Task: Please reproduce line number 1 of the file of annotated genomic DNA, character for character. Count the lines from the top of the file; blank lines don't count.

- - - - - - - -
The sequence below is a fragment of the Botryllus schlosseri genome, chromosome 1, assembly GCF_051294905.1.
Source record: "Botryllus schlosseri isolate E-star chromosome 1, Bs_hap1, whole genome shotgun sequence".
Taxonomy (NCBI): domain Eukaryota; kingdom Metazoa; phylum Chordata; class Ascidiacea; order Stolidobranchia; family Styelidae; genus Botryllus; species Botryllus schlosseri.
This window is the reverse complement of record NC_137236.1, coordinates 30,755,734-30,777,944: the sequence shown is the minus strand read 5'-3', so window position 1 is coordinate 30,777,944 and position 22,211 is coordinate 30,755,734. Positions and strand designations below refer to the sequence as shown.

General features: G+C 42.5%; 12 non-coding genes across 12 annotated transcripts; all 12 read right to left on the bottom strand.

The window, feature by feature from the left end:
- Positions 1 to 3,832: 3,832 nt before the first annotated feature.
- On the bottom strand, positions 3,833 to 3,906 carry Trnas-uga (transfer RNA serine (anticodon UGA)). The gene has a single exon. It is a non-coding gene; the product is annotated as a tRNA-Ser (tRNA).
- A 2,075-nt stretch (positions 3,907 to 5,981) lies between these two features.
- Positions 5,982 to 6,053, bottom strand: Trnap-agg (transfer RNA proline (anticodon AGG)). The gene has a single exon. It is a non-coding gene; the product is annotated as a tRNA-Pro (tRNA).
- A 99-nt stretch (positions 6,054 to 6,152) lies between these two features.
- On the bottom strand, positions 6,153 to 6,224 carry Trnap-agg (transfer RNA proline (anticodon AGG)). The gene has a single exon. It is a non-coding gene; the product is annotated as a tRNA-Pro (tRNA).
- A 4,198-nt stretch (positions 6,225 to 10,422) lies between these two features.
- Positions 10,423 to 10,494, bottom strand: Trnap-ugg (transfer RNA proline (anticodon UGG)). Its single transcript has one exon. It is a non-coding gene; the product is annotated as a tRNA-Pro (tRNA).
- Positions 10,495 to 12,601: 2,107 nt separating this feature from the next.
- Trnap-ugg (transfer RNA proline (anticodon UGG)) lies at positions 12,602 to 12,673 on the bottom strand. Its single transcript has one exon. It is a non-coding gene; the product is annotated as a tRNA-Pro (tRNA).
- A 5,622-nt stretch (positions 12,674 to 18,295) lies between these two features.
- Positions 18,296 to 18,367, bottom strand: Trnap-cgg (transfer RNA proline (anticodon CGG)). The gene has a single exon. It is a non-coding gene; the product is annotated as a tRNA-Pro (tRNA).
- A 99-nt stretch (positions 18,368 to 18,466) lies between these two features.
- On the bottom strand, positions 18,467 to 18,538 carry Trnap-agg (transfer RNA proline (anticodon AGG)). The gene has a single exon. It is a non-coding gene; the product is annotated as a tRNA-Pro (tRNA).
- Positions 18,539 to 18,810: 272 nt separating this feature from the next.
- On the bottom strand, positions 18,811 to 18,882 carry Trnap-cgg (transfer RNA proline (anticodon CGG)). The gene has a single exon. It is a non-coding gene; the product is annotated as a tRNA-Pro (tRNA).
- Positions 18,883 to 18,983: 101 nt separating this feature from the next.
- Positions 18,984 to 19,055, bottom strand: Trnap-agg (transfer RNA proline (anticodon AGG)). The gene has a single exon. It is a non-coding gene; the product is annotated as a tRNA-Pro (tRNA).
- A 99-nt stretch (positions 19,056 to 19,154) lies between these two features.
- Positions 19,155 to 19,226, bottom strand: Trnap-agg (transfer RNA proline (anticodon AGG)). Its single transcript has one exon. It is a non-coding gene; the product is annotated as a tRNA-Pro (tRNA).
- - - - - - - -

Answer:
The sequence below is a fragment of the Botryllus schlosseri genome, chromosome 1, assembly GCF_051294905.1.